Set atop a slope so steep it is known locally as “Profanity Hill” for the curses spewed forth during ascent, Seattle’s Yesler Terrace is a shining city on a hill — an example of what public housing in America should be but so rarely is. Pioneered during the heady days of the New Deal by an idealistic young attorney named Jesse Epstein, it was the nation’s first racially integrated public housing project. In a time when residential segregation was the law in the South, and Northern mayors like Chicago’s Richard J. Daley were using public housing to stack African Americans in vertical ghettos to keep them from moving into white neighborhoods, Epstein built a low-rise apartment complex with equal numbers of blacks, whites and Asians. It was a progressive model for the 20th century. Now, 80 years later, the Seattle Housing Authority is rebuilding Yesler Terrace using federal support from the Obama administration’s Choice Neighborhoods program and a 21st-century progressive logic that puts a premium on sustainability and economic diversity. Journalist Daniel Brook examines the plans and what they mean for Epstein’s latter-day tenants, his vision and the state of public housing in America.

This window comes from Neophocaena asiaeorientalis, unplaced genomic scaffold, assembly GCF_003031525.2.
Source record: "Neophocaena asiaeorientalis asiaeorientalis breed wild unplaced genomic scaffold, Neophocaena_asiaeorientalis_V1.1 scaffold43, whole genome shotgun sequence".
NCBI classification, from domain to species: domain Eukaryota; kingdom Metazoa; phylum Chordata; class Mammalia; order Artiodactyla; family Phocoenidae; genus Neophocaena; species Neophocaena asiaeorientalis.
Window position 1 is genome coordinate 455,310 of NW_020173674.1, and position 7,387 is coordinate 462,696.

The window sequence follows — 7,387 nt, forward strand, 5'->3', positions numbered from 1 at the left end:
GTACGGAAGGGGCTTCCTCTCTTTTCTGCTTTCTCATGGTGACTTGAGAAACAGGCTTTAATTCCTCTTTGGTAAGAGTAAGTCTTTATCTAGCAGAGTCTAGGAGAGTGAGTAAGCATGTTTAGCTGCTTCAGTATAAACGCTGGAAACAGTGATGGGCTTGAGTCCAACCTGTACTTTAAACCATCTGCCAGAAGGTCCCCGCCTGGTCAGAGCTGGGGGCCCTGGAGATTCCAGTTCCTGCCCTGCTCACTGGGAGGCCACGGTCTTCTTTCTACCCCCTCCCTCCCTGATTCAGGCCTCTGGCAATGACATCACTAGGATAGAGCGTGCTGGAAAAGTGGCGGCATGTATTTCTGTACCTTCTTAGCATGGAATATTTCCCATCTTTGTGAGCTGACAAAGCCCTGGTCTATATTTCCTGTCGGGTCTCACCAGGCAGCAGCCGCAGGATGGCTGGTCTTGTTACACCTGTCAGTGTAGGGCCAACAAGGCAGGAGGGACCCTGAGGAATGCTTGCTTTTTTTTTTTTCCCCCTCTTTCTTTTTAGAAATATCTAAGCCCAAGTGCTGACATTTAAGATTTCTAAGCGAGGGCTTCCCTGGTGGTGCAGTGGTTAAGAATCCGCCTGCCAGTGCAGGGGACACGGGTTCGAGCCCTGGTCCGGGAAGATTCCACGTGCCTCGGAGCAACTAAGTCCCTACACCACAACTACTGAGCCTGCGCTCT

- Read how famously progressive Seattle is navigating the debate over public housing roiling cities across the country.
- Deepen your understanding of federal housing policy and how evolving norms and regulations are affecting cities.
- Learn how residents of Seattle's public housing community are responding to transformations happening in their neighborhood.